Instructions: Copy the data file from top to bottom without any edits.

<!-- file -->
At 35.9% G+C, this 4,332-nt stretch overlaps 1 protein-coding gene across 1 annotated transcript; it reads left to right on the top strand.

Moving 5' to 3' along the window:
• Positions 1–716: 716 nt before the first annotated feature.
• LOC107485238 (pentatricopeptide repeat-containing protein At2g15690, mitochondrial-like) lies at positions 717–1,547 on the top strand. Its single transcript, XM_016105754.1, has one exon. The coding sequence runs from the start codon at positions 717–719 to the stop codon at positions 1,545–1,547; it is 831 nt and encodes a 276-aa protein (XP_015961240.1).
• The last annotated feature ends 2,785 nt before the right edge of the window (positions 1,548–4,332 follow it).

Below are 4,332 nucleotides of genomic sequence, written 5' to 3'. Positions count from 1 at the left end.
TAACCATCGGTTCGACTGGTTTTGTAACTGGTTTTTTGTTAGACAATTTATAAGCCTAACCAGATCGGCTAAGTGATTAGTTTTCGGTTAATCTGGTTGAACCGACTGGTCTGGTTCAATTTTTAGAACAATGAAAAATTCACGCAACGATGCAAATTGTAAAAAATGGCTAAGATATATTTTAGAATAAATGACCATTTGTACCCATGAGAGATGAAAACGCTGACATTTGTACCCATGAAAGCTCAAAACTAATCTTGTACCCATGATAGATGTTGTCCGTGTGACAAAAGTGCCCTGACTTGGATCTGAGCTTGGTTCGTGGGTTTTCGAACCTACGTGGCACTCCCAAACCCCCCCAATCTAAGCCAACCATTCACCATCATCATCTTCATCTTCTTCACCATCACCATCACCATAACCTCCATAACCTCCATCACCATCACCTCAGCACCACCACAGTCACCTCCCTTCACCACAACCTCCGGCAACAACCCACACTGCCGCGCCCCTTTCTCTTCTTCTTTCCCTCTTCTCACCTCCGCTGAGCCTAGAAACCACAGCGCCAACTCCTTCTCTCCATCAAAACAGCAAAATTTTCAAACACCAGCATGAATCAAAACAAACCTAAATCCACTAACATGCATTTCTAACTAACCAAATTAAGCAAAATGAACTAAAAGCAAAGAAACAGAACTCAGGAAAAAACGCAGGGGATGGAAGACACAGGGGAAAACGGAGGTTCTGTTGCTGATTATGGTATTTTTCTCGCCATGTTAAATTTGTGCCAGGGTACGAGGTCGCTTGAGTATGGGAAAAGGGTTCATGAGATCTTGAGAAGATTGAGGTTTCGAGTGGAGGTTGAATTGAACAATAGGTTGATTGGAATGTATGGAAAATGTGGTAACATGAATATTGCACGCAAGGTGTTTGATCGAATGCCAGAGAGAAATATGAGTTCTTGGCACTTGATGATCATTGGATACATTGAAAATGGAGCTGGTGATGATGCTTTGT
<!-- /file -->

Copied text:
At 35.9% G+C, this 4,332-nt stretch overlaps 1 protein-coding gene across 1 annotated transcript; it reads left to right on the top strand.

Moving 5' to 3' along the window:
• Positions 1–716: 716 nt before the first annotated feature.
• LOC107485238 (pentatricopeptide repeat-containing protein At2g15690, mitochondrial-like) lies at positions 717–1,547 on the top strand. Its single transcript, XM_016105754.1, has one exon. The coding sequence runs from the start codon at positions 717–719 to the stop codon at positions 1,545–1,547; it is 831 nt and encodes a 276-aa protein (XP_015961240.1).
• The last annotated feature ends 2,785 nt before the right edge of the window (positions 1,548–4,332 follow it).

Below are 4,332 nucleotides of genomic sequence, written 5' to 3'. Positions count from 1 at the left end.
TAACCATCGGTTCGACTGGTTTTGTAACTGGTTTTTTGTTAGACAATTTATAAGCCTAACCAGATCGGCTAAGTGATTAGTTTTCGGTTAATCTGGTTGAACCGACTGGTCTGGTTCAATTTTTAGAACAATGAAAAATTCACGCAACGATGCAAATTGTAAAAAATGGCTAAGATATATTTTAGAATAAATGACCATTTGTACCCATGAGAGATGAAAACGCTGACATTTGTACCCATGAAAGCTCAAAACTAATCTTGTACCCATGATAGATGTTGTCCGTGTGACAAAAGTGCCCTGACTTGGATCTGAGCTTGGTTCGTGGGTTTTCGAACCTACGTGGCACTCCCAAACCCCCCCAATCTAAGCCAACCATTCACCATCATCATCTTCATCTTCTTCACCATCACCATCACCATAACCTCCATAACCTCCATCACCATCACCTCAGCACCACCACAGTCACCTCCCTTCACCACAACCTCCGGCAACAACCCACACTGCCGCGCCCCTTTCTCTTCTTCTTTCCCTCTTCTCACCTCCGCTGAGCCTAGAAACCACAGCGCCAACTCCTTCTCTCCATCAAAACAGCAAAATTTTCAAACACCAGCATGAATCAAAACAAACCTAAATCCACTAACATGCATTTCTAACTAACCAAATTAAGCAAAATGAACTAAAAGCAAAGAAACAGAACTCAGGAAAAAACGCAGGGGATGGAAGACACAGGGGAAAACGGAGGTTCTGTTGCTGATTATGGTATTTTTCTCGCCATGTTAAATTTGTGCCAGGGTACGAGGTCGCTTGAGTATGGGAAAAGGGTTCATGAGATCTTGAGAAGATTGAGGTTTCGAGTGGAGGTTGAATTGAACAATAGGTTGATTGGAATGTATGGAAAATGTGGTAACATGAATATTGCACGCAAGGTGTTTGATCGAATGCCAGAGAGAAATATGAGTTCTTGGCACTTGATGATCATTGGATACATTGAAAATGGAGCTGGTGATGATGCTTTGT